Forgive the language towards the end of that video, but I think you'll be just as confused as I am by seemingly intelligent people using academic gobbledegook to defend and rationalize Trump. His followers are unshakeable.
It's a similar situation with Kanye. While Kanye hasn't hit the campaign trail yet and doesn't yet have similar videos of academics rationalizing his own decisions, he does have a following that finds it difficult to properly criticize him. The reason why I believe is because "the left" loves Kanye. While it's been extremely easy for the media to hate on Donald Trump because of his appeal to "the right" a generalized group of people that is easily demonized by the media, I find it hard to find anything that effectively demonizes Kanye in the media.
While it is a popular, and frankly tiresome trope of the right and of conservatives in general to say that the media is left-dominated and that those on the right never get a fair shake, they aren't wrong in the least. While I believe the right uses this attack as another reason why "the world hates us" instead of an opportunity for true self-examination, the proof is fairly present that the left finds it very difficult, even impossible to judge itself. So, when faced with a black, politically incorrect rapper, instead of demonizing him, the media says that he's got problems, but we love him anyways, because he says what we're all thinking. The problem is, people say much the same about Trump.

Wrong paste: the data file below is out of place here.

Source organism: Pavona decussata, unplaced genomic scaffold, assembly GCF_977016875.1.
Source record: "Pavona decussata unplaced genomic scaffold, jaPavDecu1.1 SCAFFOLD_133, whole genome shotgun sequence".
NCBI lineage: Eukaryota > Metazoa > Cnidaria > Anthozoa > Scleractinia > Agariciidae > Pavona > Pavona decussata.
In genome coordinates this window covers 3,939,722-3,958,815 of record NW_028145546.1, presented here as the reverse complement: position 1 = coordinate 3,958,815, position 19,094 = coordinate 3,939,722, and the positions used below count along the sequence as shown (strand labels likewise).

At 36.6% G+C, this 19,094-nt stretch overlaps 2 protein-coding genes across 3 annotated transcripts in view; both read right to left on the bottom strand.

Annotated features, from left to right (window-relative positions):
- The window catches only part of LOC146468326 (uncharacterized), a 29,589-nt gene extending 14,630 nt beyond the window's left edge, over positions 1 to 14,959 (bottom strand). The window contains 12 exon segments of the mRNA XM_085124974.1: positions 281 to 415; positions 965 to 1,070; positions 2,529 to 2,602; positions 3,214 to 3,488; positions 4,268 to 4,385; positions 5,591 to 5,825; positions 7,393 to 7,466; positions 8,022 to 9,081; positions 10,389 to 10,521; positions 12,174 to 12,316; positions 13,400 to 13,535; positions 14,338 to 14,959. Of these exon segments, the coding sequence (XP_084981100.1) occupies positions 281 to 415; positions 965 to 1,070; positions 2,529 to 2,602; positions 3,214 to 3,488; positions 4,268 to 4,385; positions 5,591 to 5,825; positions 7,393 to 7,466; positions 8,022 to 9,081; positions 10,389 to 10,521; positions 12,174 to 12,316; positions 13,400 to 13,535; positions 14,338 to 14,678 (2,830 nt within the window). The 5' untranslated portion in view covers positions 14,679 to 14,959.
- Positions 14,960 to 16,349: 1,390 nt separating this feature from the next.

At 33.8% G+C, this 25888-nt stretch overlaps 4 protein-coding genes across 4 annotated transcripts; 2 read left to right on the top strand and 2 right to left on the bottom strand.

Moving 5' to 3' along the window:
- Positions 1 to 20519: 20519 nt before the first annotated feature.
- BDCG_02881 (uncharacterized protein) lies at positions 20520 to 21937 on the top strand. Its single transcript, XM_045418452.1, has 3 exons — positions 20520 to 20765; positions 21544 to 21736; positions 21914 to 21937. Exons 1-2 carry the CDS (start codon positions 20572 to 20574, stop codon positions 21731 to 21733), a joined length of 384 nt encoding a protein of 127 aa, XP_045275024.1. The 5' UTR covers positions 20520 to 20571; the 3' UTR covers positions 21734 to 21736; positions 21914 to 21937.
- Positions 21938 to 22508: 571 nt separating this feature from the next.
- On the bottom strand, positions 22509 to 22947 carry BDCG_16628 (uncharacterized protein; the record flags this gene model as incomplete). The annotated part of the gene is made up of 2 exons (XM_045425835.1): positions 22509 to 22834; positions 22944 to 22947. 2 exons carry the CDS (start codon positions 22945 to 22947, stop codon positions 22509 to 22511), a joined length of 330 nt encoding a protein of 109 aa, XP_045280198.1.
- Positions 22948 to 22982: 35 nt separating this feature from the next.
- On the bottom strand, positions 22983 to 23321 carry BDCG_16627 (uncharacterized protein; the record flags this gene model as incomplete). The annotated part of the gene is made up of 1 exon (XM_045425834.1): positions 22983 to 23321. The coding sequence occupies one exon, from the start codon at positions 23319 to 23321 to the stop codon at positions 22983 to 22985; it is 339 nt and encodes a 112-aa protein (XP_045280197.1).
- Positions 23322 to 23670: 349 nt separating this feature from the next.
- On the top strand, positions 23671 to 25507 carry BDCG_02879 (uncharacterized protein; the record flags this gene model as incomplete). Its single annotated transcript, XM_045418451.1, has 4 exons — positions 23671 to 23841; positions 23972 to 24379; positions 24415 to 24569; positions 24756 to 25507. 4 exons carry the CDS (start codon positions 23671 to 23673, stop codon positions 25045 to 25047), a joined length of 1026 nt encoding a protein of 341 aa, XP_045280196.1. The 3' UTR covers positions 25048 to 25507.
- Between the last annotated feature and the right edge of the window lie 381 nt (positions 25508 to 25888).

It would take a special kind of self-awareness I think to realize this hypocrisy, as a journalist either leaning right or left; that both of our favourites politically incorrect celebrities are loved for the same reasons. But that kind of self-awareness is hard to come by and much harder to publish.
In any case, it's clear that Kanye and Trump both have established fan bases for different reasons who also defend him for different reasons. In fact, it's interesting that their appeals seem to lie on different sides of a spectrum, but the blindness and/or justification of their faults remain the same. And we will protect those that we stand behind, just as Donald Trump's fans show, and just as Kanye's fans show.
2. They don't give a f*** (censored for political correctness).
Donald and Kanye just don't care.